“I’m going to see you walking along the side of the road pushing a shopping cart someday, aren’t I?” he later asked me.

We spotted the egg on the way to his parents’ house for an Easter dinner gathering. Big, at least seven inches long, and pastel pink. I said, “I want to go back and get that egg!” He refused to stop the car.

I obsessed on the way into his parents’ house, “It might have had money inside, or a severed hand or something cool!” He rolled his eyes and we went in to greet his family, my son running ahead to assume doorbell pushing duties.

Hours later, when we left, I decided that if the egg was still there, I had to grab it. My curious brain would be going full-blast for the rest of the week if I didn’t find out if there was anything inside.


I do this a lot. It’s one of the more irritating facets of my personal brand of crazy; most of the time, I have endless questions galloping through my brain that must be answered. Must. Be. Answered.

I can’t merely observe life; my mind has to take it to the next level every time. I have to know why and how and who and when and where and the sociological implications of such, no matter how trivial the subject might seem. I have been told that I missed my calling as a forensic scientist. (Usually by someone trying to tell me in a very kind way that they want me to shut the hell up. But still. It counts.)

For these reasons, Google is one of the best things ever invented, as far as I’m concerned. I call it the “SEE? I’m not crazy!” engine. (Example: “There WAS a television show in the seventies called ‘Lucan’ about a guy raised by wolves! It ran for one year. SEE? I’m not crazy!”)


We pulled up to the stop sign turning out of the neighborhood, and across the street sat the egg, nestled on the muddy embankment. Waiting for me. Why did the crazy lady cross the road? Such jokes whispered themselves mockingly inside my head.

“It’s probably just an old, deflated balloon,” sneered my husband.

“I saw seams! It’s not an old balloon, it’s plastic! I SAW SEAMS,” I snapped back.

I had to run in the rain, across a busy-ish street to get it, but I waited until all cars had passed and sprinted. I grabbed the big pink egg and raced back to the dry car.

Inside was a note that said: “Way to risk your safety and well-being for a stupid plastic egg, you moron.” I looked around for the cameras in anger.

Okay, no, just kidding. I thought that might be more exciting than the truth, but I cannot tell a lie. It was indeed a plastic egg, but not the kind that opens, the kind you might place in your front yard as an Easter decoration. Like, next to the plastic goose statue you change into festive holiday outfits. I was disappointed, of course, but at least there wasn’t a severed hand inside, right?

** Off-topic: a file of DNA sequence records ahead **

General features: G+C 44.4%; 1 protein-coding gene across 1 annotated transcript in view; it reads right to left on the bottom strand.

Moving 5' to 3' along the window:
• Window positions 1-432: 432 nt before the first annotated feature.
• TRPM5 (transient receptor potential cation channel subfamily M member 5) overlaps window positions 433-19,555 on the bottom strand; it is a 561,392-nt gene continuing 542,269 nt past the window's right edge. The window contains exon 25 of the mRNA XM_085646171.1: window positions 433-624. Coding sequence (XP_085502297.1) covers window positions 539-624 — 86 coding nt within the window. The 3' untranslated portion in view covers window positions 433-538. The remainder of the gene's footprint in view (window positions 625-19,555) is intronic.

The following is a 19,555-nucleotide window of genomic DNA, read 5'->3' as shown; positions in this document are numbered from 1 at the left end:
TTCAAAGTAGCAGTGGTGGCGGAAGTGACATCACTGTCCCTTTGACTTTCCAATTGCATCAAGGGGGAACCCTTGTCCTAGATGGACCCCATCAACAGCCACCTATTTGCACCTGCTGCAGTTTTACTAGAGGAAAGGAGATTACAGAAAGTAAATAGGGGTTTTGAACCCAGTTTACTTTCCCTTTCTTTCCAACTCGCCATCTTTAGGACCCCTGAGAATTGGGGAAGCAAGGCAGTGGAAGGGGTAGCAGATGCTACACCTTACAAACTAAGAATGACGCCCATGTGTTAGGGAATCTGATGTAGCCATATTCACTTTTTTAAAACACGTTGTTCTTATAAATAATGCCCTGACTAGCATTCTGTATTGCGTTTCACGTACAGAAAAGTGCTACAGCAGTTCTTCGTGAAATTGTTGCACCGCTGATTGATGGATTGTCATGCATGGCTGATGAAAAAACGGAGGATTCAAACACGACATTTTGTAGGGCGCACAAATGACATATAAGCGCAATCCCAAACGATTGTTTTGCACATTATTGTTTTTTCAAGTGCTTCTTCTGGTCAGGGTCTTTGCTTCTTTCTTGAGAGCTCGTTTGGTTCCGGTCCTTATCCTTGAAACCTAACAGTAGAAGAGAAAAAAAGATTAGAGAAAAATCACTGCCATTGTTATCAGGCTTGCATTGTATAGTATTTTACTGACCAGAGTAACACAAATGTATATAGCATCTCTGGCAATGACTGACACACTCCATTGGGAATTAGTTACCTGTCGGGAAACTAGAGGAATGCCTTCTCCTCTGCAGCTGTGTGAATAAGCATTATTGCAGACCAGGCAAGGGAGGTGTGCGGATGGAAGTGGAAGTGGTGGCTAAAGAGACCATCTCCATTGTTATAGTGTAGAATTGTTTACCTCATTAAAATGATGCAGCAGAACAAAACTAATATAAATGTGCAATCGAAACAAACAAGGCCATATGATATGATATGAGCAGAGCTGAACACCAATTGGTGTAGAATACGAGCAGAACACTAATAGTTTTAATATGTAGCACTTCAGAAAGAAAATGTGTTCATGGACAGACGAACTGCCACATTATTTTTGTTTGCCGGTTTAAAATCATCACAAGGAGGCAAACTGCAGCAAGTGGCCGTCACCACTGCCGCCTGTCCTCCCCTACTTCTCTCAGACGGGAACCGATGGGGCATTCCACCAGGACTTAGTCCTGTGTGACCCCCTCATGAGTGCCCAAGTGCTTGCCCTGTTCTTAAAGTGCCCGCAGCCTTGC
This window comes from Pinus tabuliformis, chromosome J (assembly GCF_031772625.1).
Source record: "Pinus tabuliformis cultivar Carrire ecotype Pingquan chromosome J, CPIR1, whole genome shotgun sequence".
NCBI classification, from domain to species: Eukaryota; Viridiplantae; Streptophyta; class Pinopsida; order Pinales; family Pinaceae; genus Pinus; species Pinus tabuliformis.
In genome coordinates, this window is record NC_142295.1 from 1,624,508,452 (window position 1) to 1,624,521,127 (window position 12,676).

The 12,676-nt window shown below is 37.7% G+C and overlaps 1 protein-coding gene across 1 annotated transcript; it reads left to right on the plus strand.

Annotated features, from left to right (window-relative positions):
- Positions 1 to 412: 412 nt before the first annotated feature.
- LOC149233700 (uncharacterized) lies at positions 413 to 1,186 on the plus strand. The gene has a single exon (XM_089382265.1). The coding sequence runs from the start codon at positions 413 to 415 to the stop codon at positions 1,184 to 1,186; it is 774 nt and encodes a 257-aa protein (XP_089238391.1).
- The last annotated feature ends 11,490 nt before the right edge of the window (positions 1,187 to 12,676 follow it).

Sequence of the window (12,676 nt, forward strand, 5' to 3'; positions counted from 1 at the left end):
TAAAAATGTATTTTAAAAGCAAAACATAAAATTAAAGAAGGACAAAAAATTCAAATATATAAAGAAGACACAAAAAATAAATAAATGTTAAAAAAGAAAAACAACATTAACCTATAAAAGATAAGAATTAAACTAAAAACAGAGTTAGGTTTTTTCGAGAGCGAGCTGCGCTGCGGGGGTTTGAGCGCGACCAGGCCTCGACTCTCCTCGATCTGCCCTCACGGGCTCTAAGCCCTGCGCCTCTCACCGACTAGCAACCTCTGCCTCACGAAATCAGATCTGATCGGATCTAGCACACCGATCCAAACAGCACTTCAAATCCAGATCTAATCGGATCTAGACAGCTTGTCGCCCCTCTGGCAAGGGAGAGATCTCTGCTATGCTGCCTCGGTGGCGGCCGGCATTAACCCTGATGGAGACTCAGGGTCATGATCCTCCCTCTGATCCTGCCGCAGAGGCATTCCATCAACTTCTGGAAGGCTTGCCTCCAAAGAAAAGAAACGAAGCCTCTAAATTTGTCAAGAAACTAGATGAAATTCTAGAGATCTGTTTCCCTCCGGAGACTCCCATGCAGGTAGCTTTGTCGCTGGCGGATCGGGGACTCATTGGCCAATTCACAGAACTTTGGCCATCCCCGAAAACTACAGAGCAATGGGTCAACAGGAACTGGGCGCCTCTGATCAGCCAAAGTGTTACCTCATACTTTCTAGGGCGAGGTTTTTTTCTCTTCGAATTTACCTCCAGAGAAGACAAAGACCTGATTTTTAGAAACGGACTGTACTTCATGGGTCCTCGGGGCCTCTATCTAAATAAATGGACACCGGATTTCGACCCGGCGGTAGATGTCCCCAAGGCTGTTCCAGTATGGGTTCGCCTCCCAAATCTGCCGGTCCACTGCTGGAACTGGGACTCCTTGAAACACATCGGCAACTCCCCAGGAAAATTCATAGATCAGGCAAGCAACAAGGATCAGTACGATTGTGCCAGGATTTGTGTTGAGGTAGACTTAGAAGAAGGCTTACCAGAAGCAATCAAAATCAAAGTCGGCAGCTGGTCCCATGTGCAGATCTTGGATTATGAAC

My husband said, “You probably just stole the calling card left behind by the Easter Killer.”

I laughed and replied in my best police officer voice, “Yeah, Sarge. We found this body in the woods near the side of the road… oh, the humanity. But we have no idea why the vagina was stuffed full of Peeps? Odd, that.”

Which might have been a little bit funny in a dark humor sort of way if I hadn’t spelled out the word vagina. Spelling out words kind of takes the punch out of a punchline, I have noticed since having a child.

But my son was in the back seat and I didn’t feel like trying to answer the “What is a vagina, Mommy?” question just yet. He immediately asked, “What are Peeps, Mommy?” so it was a good call.

We got home and put our son to bed, sweating, twitching and riding a sugar high that kept him up chattering and singing in his room for hours after we tucked him in. Ahhhh, holidays. Why are they all synonymous with sugar?

I scrubbed and disinfected the giant pink egg. I gave it to my son to play with this morning. He wasn’t very excited about it. I probably should have rolled it in candy.

I hope you had a hoppy Easter, my friends.


(Just deal with it. I will never call it anything but “Hoppy Easter” no matter what you say or how much you groan. It is so ridiculous, cute and awful to say this, that it circles back around to awesome in my head.)

(Speaking of bad puns, a girl in sixth grade who hated my guts often wore a shirt with bunnies on it that said: “You’re no bunny ‘til some bunny loves you!” and it haunts me to this day.)